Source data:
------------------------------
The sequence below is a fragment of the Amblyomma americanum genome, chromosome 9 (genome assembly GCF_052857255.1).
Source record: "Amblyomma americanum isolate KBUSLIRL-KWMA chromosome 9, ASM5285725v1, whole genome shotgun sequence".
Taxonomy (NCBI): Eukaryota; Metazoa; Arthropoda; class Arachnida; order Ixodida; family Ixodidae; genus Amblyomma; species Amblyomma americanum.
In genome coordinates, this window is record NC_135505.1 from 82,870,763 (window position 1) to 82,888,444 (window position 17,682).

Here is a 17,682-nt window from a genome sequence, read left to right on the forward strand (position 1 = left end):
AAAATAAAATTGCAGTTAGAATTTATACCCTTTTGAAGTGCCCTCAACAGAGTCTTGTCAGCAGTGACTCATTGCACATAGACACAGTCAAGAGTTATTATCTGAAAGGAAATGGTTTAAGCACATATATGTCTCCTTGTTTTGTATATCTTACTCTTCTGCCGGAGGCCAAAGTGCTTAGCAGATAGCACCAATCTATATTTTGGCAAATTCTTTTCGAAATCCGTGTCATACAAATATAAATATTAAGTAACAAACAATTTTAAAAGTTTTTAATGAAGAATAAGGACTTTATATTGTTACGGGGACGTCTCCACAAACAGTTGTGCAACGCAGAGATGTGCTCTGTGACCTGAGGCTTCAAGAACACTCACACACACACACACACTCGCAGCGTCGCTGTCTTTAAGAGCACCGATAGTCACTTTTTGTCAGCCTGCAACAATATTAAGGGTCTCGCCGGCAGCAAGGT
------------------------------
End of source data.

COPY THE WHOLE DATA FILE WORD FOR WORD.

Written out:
The sequence below is a fragment of the Amblyomma americanum genome, chromosome 9 (genome assembly GCF_052857255.1).
Source record: "Amblyomma americanum isolate KBUSLIRL-KWMA chromosome 9, ASM5285725v1, whole genome shotgun sequence".
Taxonomy (NCBI): Eukaryota; Metazoa; Arthropoda; class Arachnida; order Ixodida; family Ixodidae; genus Amblyomma; species Amblyomma americanum.
In genome coordinates, this window is record NC_135505.1 from 82,870,763 (window position 1) to 82,888,444 (window position 17,682).

Here is a 17,682-nt window from a genome sequence, read left to right on the forward strand (position 1 = left end):
AAAATAAAATTGCAGTTAGAATTTATACCCTTTTGAAGTGCCCTCAACAGAGTCTTGTCAGCAGTGACTCATTGCACATAGACACAGTCAAGAGTTATTATCTGAAAGGAAATGGTTTAAGCACATATATGTCTCCTTGTTTTGTATATCTTACTCTTCTGCCGGAGGCCAAAGTGCTTAGCAGATAGCACCAATCTATATTTTGGCAAATTCTTTTCGAAATCCGTGTCATACAAATATAAATATTAAGTAACAAACAATTTTAAAAGTTTTTAATGAAGAATAAGGACTTTATATTGTTACGGGGACGTCTCCACAAACAGTTGTGCAACGCAGAGATGTGCTCTGTGACCTGAGGCTTCAAGAACACTCACACACACACACACACTCGCAGCGTCGCTGTCTTTAAGAGCACCGATAGTCACTTTTTGTCAGCCTGCAACAATATTAAGGGTCTCGCCGGCAGCAAGGT